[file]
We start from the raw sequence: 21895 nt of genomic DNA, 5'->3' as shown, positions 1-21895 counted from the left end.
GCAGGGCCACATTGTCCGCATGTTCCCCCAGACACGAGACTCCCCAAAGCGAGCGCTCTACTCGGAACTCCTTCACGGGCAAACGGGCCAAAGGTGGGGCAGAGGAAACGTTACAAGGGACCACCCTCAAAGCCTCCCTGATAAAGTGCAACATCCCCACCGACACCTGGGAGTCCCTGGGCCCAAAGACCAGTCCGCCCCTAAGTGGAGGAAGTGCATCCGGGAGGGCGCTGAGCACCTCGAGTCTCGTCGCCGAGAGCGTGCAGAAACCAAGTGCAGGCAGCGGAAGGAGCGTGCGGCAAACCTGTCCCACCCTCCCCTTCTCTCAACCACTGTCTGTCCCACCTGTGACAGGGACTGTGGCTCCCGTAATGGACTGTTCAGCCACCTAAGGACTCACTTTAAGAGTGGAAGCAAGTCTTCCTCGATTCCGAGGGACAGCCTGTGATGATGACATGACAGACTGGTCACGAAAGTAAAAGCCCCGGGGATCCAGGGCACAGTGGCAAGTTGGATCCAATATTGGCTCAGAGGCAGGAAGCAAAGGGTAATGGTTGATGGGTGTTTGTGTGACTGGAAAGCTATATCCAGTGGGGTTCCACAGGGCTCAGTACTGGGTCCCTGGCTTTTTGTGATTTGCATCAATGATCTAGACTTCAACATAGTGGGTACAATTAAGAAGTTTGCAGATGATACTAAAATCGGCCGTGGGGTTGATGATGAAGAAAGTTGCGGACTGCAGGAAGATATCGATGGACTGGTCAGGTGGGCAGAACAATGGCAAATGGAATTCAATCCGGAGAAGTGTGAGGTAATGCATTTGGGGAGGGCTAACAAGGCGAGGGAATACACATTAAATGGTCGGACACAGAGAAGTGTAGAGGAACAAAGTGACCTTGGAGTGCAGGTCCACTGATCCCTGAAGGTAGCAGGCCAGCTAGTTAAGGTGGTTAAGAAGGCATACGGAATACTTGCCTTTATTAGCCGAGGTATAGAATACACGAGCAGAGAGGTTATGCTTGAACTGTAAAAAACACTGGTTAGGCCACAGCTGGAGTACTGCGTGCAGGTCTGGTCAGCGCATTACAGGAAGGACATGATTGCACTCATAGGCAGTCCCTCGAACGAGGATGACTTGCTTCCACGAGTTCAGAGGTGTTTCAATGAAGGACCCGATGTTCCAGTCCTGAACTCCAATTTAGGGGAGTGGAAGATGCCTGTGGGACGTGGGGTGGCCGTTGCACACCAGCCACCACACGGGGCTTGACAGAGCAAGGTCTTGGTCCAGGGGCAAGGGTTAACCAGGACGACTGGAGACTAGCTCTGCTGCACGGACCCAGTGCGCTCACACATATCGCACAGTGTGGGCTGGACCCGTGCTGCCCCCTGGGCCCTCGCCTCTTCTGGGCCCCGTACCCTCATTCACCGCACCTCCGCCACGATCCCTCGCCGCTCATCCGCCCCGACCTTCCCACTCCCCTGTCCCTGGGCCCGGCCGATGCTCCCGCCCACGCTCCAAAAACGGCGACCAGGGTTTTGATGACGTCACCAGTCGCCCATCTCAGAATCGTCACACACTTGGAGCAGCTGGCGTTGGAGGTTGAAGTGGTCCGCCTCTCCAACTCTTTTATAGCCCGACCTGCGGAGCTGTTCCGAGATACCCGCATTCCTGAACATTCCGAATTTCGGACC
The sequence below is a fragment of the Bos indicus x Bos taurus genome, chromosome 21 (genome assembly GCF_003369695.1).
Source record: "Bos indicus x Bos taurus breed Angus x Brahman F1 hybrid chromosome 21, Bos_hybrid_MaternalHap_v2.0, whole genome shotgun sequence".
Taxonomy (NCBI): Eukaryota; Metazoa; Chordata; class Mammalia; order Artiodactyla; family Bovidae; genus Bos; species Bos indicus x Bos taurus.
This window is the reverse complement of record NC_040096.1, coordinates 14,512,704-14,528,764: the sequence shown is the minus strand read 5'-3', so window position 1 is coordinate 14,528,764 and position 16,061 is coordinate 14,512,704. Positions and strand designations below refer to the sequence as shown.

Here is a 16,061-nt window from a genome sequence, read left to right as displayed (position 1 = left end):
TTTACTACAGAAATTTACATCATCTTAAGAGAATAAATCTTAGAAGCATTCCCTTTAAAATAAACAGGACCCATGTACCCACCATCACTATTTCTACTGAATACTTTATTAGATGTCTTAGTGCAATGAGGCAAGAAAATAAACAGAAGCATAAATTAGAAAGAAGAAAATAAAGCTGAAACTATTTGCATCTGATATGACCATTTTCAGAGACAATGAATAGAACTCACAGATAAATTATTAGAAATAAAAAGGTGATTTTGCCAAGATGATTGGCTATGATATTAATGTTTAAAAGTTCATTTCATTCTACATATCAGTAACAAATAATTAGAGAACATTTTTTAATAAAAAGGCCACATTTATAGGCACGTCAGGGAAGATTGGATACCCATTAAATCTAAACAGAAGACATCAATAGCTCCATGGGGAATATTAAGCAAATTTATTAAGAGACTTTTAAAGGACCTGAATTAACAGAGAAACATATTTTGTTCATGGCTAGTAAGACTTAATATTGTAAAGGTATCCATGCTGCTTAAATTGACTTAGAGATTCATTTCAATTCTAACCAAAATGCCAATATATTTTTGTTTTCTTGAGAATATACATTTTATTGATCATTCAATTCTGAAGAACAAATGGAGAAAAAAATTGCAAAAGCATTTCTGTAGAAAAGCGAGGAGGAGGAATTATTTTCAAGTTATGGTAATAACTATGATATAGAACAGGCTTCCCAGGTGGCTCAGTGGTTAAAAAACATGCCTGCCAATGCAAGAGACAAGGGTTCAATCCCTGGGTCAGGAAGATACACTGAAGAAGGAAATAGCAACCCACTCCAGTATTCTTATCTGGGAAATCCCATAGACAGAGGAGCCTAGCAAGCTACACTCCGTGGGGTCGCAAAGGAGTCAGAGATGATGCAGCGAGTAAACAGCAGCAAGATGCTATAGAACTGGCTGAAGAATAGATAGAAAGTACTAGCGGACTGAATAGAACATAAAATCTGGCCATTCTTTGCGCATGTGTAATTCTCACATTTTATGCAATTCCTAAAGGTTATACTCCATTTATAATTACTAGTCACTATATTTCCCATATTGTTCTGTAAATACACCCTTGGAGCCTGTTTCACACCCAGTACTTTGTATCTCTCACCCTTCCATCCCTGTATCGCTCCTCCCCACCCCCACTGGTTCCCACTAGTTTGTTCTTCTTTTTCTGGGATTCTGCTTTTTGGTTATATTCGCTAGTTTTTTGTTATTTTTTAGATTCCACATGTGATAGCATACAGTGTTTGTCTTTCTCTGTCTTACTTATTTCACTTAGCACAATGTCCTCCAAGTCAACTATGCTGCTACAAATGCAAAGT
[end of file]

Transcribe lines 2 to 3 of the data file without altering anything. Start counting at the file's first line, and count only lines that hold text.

GCAGGGCCACATTGTCCGCATGTTCCCCCAGACACGAGACTCCCCAAAGCGAGCGCTCTACTCGGAACTCCTTCACGGGCAAACGGGCCAAAGGTGGGGCAGAGGAAACGTTACAAGGGACCACCCTCAAAGCCTCCCTGATAAAGTGCAACATCCCCACCGACACCTGGGAGTCCCTGGGCCCAAAGACCAGTCCGCCCCTAAGTGGAGGAAGTGCATCCGGGAGGGCGCTGAGCACCTCGAGTCTCGTCGCCGAGAGCGTGCAGAAACCAAGTGCAGGCAGCGGAAGGAGCGTGCGGCAAACCTGTCCCACCCTCCCCTTCTCTCAACCACTGTCTGTCCCACCTGTGACAGGGACTGTGGCTCCCGTAATGGACTGTTCAGCCACCTAAGGACTCACTTTAAGAGTGGAAGCAAGTCTTCCTCGATTCCGAGGGACAGCCTGTGATGATGACATGACAGACTGGTCACGAAAGTAAAAGCCCCGGGGATCCAGGGCACAGTGGCAAGTTGGATCCAATATTGGCTCAGAGGCAGGAAGCAAAGGGTAATGGTTGATGGGTGTTTGTGTGACTGGAAAGCTATATCCAGTGGGGTTCCACAGGGCTCAGTACTGGGTCCCTGGCTTTTTGTGATTTGCATCAATGATCTAGACTTCAACATAGTGGGTACAATTAAGAAGTTTGCAGATGATACTAAAATCGGCCGTGGGGTTGATGATGAAGAAAGTTGCGGACTGCAGGAAGATATCGATGGACTGGTCAGGTGGGCAGAACAATGGCAAATGGAATTCAATCCGGAGAAGTGTGAGGTAATGCATTTGGGGAGGGCTAACAAGGCGAGGGAATACACATTAAATGGTCGGACACAGAGAAGTGTAGAGGAACAAAGTGACCTTGGAGTGCAGGTCCACTGATCCCTGAAGGTAGCAGGCCAGCTAGTTAAGGTGGTTAAGAAGGCATACGGAATACTTGCCTTTATTAGCCGAGGTATAGAATACACGAGCAGAGAGGTTATGCTTGAACTGTAAAAAACACTGGTTAGGCCACAGCTGGAGTACTGCGTGCAGGTCTGGTCAGCGCATTACAGGAAGGACATGATTGCACTCATAGGCAGTCCCTCGAACGAGGATGACTTGCTTCCACGAGTTCAGAGGTGTTTCAATGAAGGACCCGATGTTCCAGTCCTGAACTCCAATTTAGGGGAGTGGAAGATGCCTGTGGGACGTGGGGTGGCCGTTGCACACCAGCCACCACACGGGGCTTGACAGAGCAAGGTCTTGGTCCAGGGGCAAGGGTTAACCAGGACGACTGGAGACTAGCTCTGCTGCACGGACCCAGTGCGCTCACACATATCGCACAGTGTGGGCTGGACCCGTGCTGCCCCCTGGGCCCTCGCCTCTTCTGGGCCCCGTACCCTCATTCACCGCACCTCCGCCACGATCCCTCGCCGCTCATCCGCCCCGACCTTCCCACTCCCCTGTCCCTGGGCCCGGCCGATGCTCCCGCCCACGCTCCAAAAACGGCGACCAGGGTTTTGATGACGTCACCAGTCGCCCATCTCAGAATCGTCACACACTTGGAGCAGCTGGCGTTGGAGGTTGAAGTGGTCCGCCTCTCCAACTCTTTTATAGCCCGACCTGCGGAGCTGTTCCGAGATACCCGCATTCCTGAACATTCCGAATTTCGGACC
The sequence below is a fragment of the Bos indicus x Bos taurus genome, chromosome 21 (genome assembly GCF_003369695.1).